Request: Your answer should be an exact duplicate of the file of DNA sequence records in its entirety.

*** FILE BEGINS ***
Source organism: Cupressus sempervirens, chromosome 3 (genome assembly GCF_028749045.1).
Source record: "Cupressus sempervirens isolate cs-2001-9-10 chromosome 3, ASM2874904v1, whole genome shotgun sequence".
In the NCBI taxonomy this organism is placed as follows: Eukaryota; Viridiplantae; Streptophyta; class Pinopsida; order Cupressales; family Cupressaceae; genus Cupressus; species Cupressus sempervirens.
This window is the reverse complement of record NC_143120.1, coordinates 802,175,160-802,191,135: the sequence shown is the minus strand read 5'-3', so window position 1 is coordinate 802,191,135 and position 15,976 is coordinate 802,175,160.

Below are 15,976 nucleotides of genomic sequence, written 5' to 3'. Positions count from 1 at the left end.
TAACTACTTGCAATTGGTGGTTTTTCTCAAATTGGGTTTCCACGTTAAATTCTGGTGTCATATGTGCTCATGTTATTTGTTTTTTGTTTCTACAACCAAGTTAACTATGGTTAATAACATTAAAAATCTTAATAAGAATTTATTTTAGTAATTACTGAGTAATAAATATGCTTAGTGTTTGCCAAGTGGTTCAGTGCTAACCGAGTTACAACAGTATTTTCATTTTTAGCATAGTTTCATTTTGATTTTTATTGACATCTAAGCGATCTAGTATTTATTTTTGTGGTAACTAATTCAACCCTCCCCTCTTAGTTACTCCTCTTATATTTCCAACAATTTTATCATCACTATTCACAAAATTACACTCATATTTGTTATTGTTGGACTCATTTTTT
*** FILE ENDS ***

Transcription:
Source organism: Cupressus sempervirens, chromosome 3 (genome assembly GCF_028749045.1).
Source record: "Cupressus sempervirens isolate cs-2001-9-10 chromosome 3, ASM2874904v1, whole genome shotgun sequence".
In the NCBI taxonomy this organism is placed as follows: Eukaryota; Viridiplantae; Streptophyta; class Pinopsida; order Cupressales; family Cupressaceae; genus Cupressus; species Cupressus sempervirens.
This window is the reverse complement of record NC_143120.1, coordinates 802,175,160-802,191,135: the sequence shown is the minus strand read 5'-3', so window position 1 is coordinate 802,191,135 and position 15,976 is coordinate 802,175,160.

Below are 15,976 nucleotides of genomic sequence, written 5' to 3'. Positions count from 1 at the left end.
TAACTACTTGCAATTGGTGGTTTTTCTCAAATTGGGTTTCCACGTTAAATTCTGGTGTCATATGTGCTCATGTTATTTGTTTTTTGTTTCTACAACCAAGTTAACTATGGTTAATAACATTAAAAATCTTAATAAGAATTTATTTTAGTAATTACTGAGTAATAAATATGCTTAGTGTTTGCCAAGTGGTTCAGTGCTAACCGAGTTACAACAGTATTTTCATTTTTAGCATAGTTTCATTTTGATTTTTATTGACATCTAAGCGATCTAGTATTTATTTTTGTGGTAACTAATTCAACCCTCCCCTCTTAGTTACTCCTCTTATATTTCCAACAATTTTATCATCACTATTCACAAAATTACACTCATATTTGTTATTGTTGGACTCATTTTTT